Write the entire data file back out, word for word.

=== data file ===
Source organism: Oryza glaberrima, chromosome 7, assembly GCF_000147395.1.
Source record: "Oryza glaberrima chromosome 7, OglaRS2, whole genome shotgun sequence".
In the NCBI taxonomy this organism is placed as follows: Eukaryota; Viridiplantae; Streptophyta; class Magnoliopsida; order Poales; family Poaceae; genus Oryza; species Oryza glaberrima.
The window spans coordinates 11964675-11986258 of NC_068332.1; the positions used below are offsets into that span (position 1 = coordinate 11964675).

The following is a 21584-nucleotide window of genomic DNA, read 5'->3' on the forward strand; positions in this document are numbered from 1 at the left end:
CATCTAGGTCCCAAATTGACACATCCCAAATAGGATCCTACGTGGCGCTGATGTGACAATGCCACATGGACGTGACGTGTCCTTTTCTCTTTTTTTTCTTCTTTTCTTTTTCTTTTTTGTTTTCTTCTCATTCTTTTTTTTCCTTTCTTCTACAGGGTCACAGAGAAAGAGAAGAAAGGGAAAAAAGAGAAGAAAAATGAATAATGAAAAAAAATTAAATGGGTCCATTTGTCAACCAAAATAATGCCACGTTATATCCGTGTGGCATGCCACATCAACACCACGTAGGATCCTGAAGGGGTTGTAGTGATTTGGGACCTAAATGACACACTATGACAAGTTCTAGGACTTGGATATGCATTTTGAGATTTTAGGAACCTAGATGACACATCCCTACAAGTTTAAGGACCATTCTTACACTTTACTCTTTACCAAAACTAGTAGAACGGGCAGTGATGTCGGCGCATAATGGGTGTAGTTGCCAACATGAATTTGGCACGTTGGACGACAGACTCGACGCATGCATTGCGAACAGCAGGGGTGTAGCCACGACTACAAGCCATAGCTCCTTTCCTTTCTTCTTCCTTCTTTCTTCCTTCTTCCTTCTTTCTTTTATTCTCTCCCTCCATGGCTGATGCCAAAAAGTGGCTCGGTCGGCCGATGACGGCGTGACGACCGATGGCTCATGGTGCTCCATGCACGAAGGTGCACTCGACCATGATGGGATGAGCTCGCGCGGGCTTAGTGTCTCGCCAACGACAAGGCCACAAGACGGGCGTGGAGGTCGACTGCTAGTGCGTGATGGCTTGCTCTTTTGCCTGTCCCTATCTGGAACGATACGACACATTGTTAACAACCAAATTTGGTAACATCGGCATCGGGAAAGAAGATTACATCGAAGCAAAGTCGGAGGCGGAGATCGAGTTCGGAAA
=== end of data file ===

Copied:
Source organism: Oryza glaberrima, chromosome 7, assembly GCF_000147395.1.
Source record: "Oryza glaberrima chromosome 7, OglaRS2, whole genome shotgun sequence".
In the NCBI taxonomy this organism is placed as follows: Eukaryota; Viridiplantae; Streptophyta; class Magnoliopsida; order Poales; family Poaceae; genus Oryza; species Oryza glaberrima.
The window spans coordinates 11964675-11986258 of NC_068332.1; the positions used below are offsets into that span (position 1 = coordinate 11964675).

The following is a 21584-nucleotide window of genomic DNA, read 5'->3' on the forward strand; positions in this document are numbered from 1 at the left end:
CATCTAGGTCCCAAATTGACACATCCCAAATAGGATCCTACGTGGCGCTGATGTGACAATGCCACATGGACGTGACGTGTCCTTTTCTCTTTTTTTTCTTCTTTTCTTTTTCTTTTTTGTTTTCTTCTCATTCTTTTTTTTCCTTTCTTCTACAGGGTCACAGAGAAAGAGAAGAAAGGGAAAAAAGAGAAGAAAAATGAATAATGAAAAAAAATTAAATGGGTCCATTTGTCAACCAAAATAATGCCACGTTATATCCGTGTGGCATGCCACATCAACACCACGTAGGATCCTGAAGGGGTTGTAGTGATTTGGGACCTAAATGACACACTATGACAAGTTCTAGGACTTGGATATGCATTTTGAGATTTTAGGAACCTAGATGACACATCCCTACAAGTTTAAGGACCATTCTTACACTTTACTCTTTACCAAAACTAGTAGAACGGGCAGTGATGTCGGCGCATAATGGGTGTAGTTGCCAACATGAATTTGGCACGTTGGACGACAGACTCGACGCATGCATTGCGAACAGCAGGGGTGTAGCCACGACTACAAGCCATAGCTCCTTTCCTTTCTTCTTCCTTCTTTCTTCCTTCTTCCTTCTTTCTTTTATTCTCTCCCTCCATGGCTGATGCCAAAAAGTGGCTCGGTCGGCCGATGACGGCGTGACGACCGATGGCTCATGGTGCTCCATGCACGAAGGTGCACTCGACCATGATGGGATGAGCTCGCGCGGGCTTAGTGTCTCGCCAACGACAAGGCCACAAGACGGGCGTGGAGGTCGACTGCTAGTGCGTGATGGCTTGCTCTTTTGCCTGTCCCTATCTGGAACGATACGACACATTGTTAACAACCAAATTTGGTAACATCGGCATCGGGAAAGAAGATTACATCGAAGCAAAGTCGGAGGCGGAGATCGAGTTCGGAAA